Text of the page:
Ben Pankonin helped his dad run their family-owned Hallmark shop before he could see over the cash register.
So when he went to college, it seemed normal to sell website projects to business executives during the summer.
“I always figured I would own my own business,” said Pankonin, who founded Social Assurance, a social media management solution for financial services, in 2011. “There’s a pioneering aspect that happens in startups in that we’re doing something that hasn’t been done before and you’re putting a lot of pieces together as you’re moving forward.”
The same was true for Ben’s wife, Amber Pankonin. She was raised by entrepreneurial parents and quickly knew she’d follow in their footsteps.
“I knew I didn’t want to work for anybody else but myself,” said Amber, who is a registered dietician and the founder of Stirlist, an online recipe and healthy lifestyle website. “I think that was what attracted me to Ben is that he grew up in that as well and he understood it.”
Now, the entrepreneurial couple has been married for 10 years — and both Pankonins are resources and pillars in Lincoln’s startup community.
Between the two of them they mentor students, teach at the University of Nebraska and lead local startup groups, all while running their individual startups. Ben is a member of Pipeline, a network of highly successful Midwestern entrepreneurs; the University of Nebraska is a regional founder of Pipeline and NU Interim President Dr. James Linder serves on the board of directors.
The Pankonins said they love being entrepreneurs, because it’s a natural outpouring of their individual and combined abilities, but it’s not as glamorous as it may seem.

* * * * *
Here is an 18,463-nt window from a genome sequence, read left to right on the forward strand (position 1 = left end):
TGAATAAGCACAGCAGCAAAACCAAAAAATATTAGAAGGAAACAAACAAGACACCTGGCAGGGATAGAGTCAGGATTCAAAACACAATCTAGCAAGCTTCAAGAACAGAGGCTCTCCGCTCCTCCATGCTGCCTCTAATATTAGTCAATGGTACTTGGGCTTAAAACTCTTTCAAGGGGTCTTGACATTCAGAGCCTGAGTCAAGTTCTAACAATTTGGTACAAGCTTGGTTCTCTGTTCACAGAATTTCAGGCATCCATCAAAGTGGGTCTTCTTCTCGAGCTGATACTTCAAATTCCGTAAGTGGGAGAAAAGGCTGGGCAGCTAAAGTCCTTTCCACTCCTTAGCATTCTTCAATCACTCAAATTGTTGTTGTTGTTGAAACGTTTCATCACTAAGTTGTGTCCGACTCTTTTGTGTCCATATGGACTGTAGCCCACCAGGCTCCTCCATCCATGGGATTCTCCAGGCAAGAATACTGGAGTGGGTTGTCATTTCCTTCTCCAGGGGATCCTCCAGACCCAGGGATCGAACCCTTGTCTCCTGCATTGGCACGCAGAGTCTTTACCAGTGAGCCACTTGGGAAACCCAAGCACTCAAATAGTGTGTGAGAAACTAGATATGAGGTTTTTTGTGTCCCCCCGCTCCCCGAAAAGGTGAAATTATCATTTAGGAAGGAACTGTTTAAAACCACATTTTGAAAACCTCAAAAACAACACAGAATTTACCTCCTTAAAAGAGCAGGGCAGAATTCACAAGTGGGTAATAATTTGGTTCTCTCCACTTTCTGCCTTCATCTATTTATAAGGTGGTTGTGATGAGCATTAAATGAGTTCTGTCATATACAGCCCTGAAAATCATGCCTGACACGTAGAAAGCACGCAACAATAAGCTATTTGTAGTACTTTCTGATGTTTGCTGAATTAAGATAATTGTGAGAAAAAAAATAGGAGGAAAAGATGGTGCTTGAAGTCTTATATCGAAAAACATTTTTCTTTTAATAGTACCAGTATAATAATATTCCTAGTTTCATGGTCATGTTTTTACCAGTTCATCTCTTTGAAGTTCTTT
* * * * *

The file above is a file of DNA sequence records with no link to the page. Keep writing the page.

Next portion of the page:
A “typical day” could mean working from home, spending time in the office, talking with clients or things of that nature. Their fairly flexible schedules allow them to travel together when one of them has to go out of town for a conference or work event.
“For us, work is not a geographic location, it’s much more defining of things that need to get done,” said Ben, adding that some days the bulk of his work is done on mobile devices.
Work also isn’t defined by the time of day. Some days are longer, other are shorter. Work-focused conversations often extend into down time, including dinner when Ben and Amber find themselves discussing web traffic and conversion rates for their prospective businesses.
While their businesses serve different markets, Amber and Ben said watching each other run their individual companies has exposed them to different ways of thinking as they bounce ideas and methods off of each other.
“I’m a strong believer that there’s no such thing as self-made success, so I think a couple that can do this together is helpful,” Ben said.
Added Amber: “But it’s not just us throughout the day, it’s other people too.”
The Pankonins said they’ve received a lot of encouragement from friends and fellow entrepreneurs in the community. They’ve worked to surround themselves with motivational people who provide insight, because sometimes being in the startup world isn’t as fun as it may seem.
“Just because you’re a startup doesn’t mean it’ll be glorious,” Amber said. “That’s the danger, it’s not always sexy.”
The great amount of flexibility can also come with instability, both financially and emotionally if you don’t have the right perspective going into it, they said.
Over the years Ben said he’s watched people invest their identities into the success of their startups, only to be more consumed when their idea succeeds and devastated when the idea fails.
Oftentimes people categorize entrepreneurs as social outcasts because they’re always working, but Ben said that doesn’t have to be the case.
“Being an entrepreneur doesn’t mean you have to leave your friends,” Ben said. “I think that’s a common thought and it’s hard because four hours of golf is hard for me to come up with sometimes, but we have to find other ways to stay engaged.”
It’s a tough balancing act that’s not so different from other jobs, but also has its pros and cons for entrepreneurs.
Amber said the Pankonins have “been lucky” to find good friends in their community, many of whom are 10 to 20 years their senior. These kinds of friends have been able to give them perspective and motivation for both work and life.
“If (life) is all about whatever it is you want to accomplish, then it’ll probably be pretty lonely,” Ben said.
While the Pankonins said they don’t have it all figured out yet, they’re excited to continue to be part of Lincoln’s startup community and see how they can invest in others.
“It’s about how you want to leave your legacy, and for some people their startup is their legacy,” Amber said. “For us, it’s about people and the people who have touched us and that we touch.”